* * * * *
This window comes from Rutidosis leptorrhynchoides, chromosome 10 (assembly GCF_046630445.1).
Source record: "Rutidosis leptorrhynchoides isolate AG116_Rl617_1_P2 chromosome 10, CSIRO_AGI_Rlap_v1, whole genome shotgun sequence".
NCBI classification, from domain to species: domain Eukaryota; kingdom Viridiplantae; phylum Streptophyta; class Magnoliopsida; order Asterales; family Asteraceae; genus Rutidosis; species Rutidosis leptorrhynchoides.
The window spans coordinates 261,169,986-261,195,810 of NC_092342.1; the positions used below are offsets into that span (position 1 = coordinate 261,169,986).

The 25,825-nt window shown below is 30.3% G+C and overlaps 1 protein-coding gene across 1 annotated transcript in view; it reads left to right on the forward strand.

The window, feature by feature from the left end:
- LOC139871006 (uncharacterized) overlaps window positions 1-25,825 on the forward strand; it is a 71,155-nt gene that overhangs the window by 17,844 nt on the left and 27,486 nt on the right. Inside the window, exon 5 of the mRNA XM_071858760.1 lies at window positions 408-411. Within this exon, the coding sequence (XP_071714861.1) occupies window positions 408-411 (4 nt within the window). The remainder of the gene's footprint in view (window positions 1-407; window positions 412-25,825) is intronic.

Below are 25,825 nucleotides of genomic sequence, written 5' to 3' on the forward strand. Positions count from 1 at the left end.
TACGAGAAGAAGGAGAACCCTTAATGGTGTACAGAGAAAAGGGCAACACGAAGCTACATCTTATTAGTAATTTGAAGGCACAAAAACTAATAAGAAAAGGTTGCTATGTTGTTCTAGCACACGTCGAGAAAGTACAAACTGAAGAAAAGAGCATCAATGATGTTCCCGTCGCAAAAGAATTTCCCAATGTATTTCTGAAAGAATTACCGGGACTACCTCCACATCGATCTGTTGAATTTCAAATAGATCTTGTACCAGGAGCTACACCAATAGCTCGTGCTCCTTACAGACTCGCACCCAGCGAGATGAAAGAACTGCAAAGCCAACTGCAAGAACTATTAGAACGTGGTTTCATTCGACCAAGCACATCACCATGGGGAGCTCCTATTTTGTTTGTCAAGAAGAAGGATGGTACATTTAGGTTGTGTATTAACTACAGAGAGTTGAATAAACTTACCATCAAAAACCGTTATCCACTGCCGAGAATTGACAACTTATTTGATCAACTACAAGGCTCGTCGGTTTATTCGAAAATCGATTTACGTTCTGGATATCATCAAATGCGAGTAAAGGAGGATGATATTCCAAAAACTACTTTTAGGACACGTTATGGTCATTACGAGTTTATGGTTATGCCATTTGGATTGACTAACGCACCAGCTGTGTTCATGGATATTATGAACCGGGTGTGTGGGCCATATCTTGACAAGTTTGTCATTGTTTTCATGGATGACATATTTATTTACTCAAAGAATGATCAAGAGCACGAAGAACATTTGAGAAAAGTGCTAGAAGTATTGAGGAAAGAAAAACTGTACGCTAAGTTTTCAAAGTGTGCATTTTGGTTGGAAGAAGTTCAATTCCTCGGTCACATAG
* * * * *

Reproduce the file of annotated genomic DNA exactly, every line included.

This window comes from Rutidosis leptorrhynchoides, chromosome 10 (assembly GCF_046630445.1).
Source record: "Rutidosis leptorrhynchoides isolate AG116_Rl617_1_P2 chromosome 10, CSIRO_AGI_Rlap_v1, whole genome shotgun sequence".
NCBI classification, from domain to species: domain Eukaryota; kingdom Viridiplantae; phylum Streptophyta; class Magnoliopsida; order Asterales; family Asteraceae; genus Rutidosis; species Rutidosis leptorrhynchoides.
The window spans coordinates 261,169,986-261,195,810 of NC_092342.1; the positions used below are offsets into that span (position 1 = coordinate 261,169,986).

The 25,825-nt window shown below is 30.3% G+C and overlaps 1 protein-coding gene across 1 annotated transcript in view; it reads left to right on the forward strand.

The window, feature by feature from the left end:
- LOC139871006 (uncharacterized) overlaps window positions 1-25,825 on the forward strand; it is a 71,155-nt gene that overhangs the window by 17,844 nt on the left and 27,486 nt on the right. Inside the window, exon 5 of the mRNA XM_071858760.1 lies at window positions 408-411. Within this exon, the coding sequence (XP_071714861.1) occupies window positions 408-411 (4 nt within the window). The remainder of the gene's footprint in view (window positions 1-407; window positions 412-25,825) is intronic.

Below are 25,825 nucleotides of genomic sequence, written 5' to 3' on the forward strand. Positions count from 1 at the left end.
TACGAGAAGAAGGAGAACCCTTAATGGTGTACAGAGAAAAGGGCAACACGAAGCTACATCTTATTAGTAATTTGAAGGCACAAAAACTAATAAGAAAAGGTTGCTATGTTGTTCTAGCACACGTCGAGAAAGTACAAACTGAAGAAAAGAGCATCAATGATGTTCCCGTCGCAAAAGAATTTCCCAATGTATTTCTGAAAGAATTACCGGGACTACCTCCACATCGATCTGTTGAATTTCAAATAGATCTTGTACCAGGAGCTACACCAATAGCTCGTGCTCCTTACAGACTCGCACCCAGCGAGATGAAAGAACTGCAAAGCCAACTGCAAGAACTATTAGAACGTGGTTTCATTCGACCAAGCACATCACCATGGGGAGCTCCTATTTTGTTTGTCAAGAAGAAGGATGGTACATTTAGGTTGTGTATTAACTACAGAGAGTTGAATAAACTTACCATCAAAAACCGTTATCCACTGCCGAGAATTGACAACTTATTTGATCAACTACAAGGCTCGTCGGTTTATTCGAAAATCGATTTACGTTCTGGATATCATCAAATGCGAGTAAAGGAGGATGATATTCCAAAAACTACTTTTAGGACACGTTATGGTCATTACGAGTTTATGGTTATGCCATTTGGATTGACTAACGCACCAGCTGTGTTCATGGATATTATGAACCGGGTGTGTGGGCCATATCTTGACAAGTTTGTCATTGTTTTCATGGATGACATATTTATTTACTCAAAGAATGATCAAGAGCACGAAGAACATTTGAGAAAAGTGCTAGAAGTATTGAGGAAAGAAAAACTGTACGCTAAGTTTTCAAAGTGTGCATTTTGGTTGGAAGAAGTTCAATTCCTCGGTCACATAG